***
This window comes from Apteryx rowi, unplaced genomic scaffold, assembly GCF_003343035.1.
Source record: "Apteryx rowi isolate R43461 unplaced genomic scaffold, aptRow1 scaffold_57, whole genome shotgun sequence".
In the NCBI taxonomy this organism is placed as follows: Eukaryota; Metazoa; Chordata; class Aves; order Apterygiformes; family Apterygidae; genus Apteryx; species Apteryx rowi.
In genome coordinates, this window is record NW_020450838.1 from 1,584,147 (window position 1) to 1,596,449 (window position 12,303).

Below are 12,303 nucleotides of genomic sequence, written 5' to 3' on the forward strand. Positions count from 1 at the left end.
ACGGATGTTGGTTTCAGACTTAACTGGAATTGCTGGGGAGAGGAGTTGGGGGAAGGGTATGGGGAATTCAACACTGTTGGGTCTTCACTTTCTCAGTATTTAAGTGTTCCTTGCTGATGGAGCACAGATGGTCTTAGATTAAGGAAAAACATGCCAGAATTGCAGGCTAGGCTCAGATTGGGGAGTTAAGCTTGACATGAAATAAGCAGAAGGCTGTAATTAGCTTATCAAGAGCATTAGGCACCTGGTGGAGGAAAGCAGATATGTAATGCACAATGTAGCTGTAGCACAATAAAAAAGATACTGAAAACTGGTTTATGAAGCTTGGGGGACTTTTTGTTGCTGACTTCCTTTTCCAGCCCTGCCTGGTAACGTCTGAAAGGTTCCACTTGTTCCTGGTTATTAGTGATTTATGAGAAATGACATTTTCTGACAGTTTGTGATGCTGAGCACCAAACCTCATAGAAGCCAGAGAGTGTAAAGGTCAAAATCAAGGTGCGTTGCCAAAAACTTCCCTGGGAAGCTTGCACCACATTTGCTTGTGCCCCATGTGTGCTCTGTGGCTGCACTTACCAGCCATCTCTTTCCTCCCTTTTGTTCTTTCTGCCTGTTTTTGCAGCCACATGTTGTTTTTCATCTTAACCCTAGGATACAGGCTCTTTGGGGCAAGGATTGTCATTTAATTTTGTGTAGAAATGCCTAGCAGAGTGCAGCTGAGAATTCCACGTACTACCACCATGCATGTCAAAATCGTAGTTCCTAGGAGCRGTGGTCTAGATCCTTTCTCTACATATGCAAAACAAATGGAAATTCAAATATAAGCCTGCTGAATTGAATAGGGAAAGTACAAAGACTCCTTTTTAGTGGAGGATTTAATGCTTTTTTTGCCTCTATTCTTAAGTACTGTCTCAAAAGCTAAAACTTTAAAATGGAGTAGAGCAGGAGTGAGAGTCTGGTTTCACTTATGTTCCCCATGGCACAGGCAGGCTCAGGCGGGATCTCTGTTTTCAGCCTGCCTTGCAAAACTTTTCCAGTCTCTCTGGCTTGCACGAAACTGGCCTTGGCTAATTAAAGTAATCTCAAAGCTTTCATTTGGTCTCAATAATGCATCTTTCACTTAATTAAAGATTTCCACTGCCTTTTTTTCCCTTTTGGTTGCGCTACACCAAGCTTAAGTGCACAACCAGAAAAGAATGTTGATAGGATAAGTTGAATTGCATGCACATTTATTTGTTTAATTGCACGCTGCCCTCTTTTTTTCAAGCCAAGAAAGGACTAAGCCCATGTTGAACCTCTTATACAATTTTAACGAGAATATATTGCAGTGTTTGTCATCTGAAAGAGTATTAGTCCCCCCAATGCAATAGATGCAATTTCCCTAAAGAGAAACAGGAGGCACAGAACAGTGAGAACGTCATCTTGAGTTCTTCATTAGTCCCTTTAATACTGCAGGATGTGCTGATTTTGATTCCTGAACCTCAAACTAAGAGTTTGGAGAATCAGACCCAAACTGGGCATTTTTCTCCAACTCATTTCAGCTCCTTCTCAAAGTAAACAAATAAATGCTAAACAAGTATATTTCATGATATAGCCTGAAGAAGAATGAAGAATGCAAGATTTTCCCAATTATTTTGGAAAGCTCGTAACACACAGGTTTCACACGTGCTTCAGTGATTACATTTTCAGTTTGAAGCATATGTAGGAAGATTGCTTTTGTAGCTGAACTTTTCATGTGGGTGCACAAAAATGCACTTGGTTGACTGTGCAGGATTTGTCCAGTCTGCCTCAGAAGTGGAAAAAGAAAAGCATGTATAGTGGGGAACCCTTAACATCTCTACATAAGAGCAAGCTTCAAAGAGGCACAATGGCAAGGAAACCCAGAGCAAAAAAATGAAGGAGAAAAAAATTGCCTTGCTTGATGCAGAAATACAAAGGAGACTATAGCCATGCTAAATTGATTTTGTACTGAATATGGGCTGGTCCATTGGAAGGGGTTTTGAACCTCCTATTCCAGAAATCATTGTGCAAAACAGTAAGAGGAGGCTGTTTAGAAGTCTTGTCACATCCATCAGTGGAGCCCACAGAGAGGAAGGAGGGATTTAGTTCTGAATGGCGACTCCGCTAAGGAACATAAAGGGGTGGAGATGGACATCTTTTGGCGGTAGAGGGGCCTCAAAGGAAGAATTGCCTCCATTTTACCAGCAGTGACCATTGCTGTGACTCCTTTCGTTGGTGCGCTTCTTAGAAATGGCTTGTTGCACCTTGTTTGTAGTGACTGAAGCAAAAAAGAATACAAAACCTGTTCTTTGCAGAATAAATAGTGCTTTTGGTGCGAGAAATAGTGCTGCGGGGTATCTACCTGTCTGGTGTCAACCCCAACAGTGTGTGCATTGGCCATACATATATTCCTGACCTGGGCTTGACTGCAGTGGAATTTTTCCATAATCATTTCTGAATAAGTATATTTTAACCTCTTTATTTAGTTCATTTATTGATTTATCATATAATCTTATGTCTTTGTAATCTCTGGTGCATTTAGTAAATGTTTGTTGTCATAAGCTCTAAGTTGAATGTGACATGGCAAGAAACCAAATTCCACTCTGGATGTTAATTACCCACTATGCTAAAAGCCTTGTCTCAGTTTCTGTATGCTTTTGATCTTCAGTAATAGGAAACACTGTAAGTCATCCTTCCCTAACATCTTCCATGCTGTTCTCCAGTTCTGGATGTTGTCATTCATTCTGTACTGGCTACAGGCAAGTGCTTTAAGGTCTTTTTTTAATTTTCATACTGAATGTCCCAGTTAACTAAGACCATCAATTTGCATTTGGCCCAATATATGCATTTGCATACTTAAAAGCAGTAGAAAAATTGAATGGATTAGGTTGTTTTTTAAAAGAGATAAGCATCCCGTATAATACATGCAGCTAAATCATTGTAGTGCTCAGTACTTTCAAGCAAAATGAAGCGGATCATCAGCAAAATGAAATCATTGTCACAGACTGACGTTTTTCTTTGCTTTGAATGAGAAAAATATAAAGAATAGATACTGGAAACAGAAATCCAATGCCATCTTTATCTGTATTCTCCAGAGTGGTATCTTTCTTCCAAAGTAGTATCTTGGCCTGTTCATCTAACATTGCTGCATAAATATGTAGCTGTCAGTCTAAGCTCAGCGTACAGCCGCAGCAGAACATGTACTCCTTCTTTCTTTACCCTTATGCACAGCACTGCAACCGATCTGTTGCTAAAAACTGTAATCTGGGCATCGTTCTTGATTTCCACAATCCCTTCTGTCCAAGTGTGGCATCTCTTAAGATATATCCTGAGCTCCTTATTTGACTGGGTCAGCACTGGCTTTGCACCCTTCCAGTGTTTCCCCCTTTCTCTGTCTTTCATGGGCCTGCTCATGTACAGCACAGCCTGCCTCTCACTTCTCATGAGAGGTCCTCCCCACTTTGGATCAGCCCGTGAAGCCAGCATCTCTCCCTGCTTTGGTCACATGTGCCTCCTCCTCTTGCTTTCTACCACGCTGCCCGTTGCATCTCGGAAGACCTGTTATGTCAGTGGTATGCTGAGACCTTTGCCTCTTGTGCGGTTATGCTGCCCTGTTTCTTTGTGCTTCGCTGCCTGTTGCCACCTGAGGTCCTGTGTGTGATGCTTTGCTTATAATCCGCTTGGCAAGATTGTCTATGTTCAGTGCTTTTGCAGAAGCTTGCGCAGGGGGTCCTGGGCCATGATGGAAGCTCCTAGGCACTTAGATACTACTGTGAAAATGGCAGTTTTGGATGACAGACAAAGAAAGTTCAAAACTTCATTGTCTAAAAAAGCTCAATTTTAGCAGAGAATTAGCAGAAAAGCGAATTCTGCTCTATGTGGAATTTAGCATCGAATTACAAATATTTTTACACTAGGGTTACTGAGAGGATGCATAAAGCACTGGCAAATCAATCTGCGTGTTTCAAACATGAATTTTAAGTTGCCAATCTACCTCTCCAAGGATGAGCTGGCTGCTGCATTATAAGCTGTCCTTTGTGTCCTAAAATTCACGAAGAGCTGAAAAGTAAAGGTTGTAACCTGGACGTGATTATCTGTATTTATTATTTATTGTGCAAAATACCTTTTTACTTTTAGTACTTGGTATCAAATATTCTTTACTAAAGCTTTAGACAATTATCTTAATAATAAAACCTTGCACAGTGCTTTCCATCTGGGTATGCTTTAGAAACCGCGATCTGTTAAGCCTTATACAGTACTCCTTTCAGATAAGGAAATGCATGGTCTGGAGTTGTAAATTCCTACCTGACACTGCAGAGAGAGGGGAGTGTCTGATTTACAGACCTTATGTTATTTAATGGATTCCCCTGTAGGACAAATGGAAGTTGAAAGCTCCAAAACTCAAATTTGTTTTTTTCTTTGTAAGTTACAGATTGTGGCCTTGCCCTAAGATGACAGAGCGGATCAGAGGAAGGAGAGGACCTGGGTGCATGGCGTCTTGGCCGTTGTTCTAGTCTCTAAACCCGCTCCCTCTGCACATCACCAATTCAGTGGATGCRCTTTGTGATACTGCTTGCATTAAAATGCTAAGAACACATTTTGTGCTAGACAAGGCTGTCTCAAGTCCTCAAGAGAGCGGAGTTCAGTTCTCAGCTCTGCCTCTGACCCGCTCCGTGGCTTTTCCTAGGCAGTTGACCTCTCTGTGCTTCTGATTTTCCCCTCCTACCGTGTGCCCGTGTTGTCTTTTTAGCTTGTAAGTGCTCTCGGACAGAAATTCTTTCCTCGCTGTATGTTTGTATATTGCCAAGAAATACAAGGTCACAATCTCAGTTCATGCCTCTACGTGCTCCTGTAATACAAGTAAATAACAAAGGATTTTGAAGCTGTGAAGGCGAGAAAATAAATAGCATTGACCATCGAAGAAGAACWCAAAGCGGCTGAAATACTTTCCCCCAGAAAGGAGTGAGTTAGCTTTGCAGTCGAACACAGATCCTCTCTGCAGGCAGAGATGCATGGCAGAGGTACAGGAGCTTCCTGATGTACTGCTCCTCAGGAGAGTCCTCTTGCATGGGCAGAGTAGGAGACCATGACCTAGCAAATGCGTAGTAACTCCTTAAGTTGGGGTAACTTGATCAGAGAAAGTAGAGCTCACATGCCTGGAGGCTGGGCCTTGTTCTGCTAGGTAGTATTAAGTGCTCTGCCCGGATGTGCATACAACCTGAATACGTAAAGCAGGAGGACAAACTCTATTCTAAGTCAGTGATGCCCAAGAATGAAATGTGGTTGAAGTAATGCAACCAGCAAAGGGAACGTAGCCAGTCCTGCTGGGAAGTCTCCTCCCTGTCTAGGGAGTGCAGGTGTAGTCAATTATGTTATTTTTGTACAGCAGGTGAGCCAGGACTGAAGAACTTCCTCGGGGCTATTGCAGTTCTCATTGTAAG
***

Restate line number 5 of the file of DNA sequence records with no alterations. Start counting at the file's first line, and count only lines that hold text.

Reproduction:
Below are 12,303 nucleotides of genomic sequence, written 5' to 3' on the forward strand. Positions count from 1 at the left end.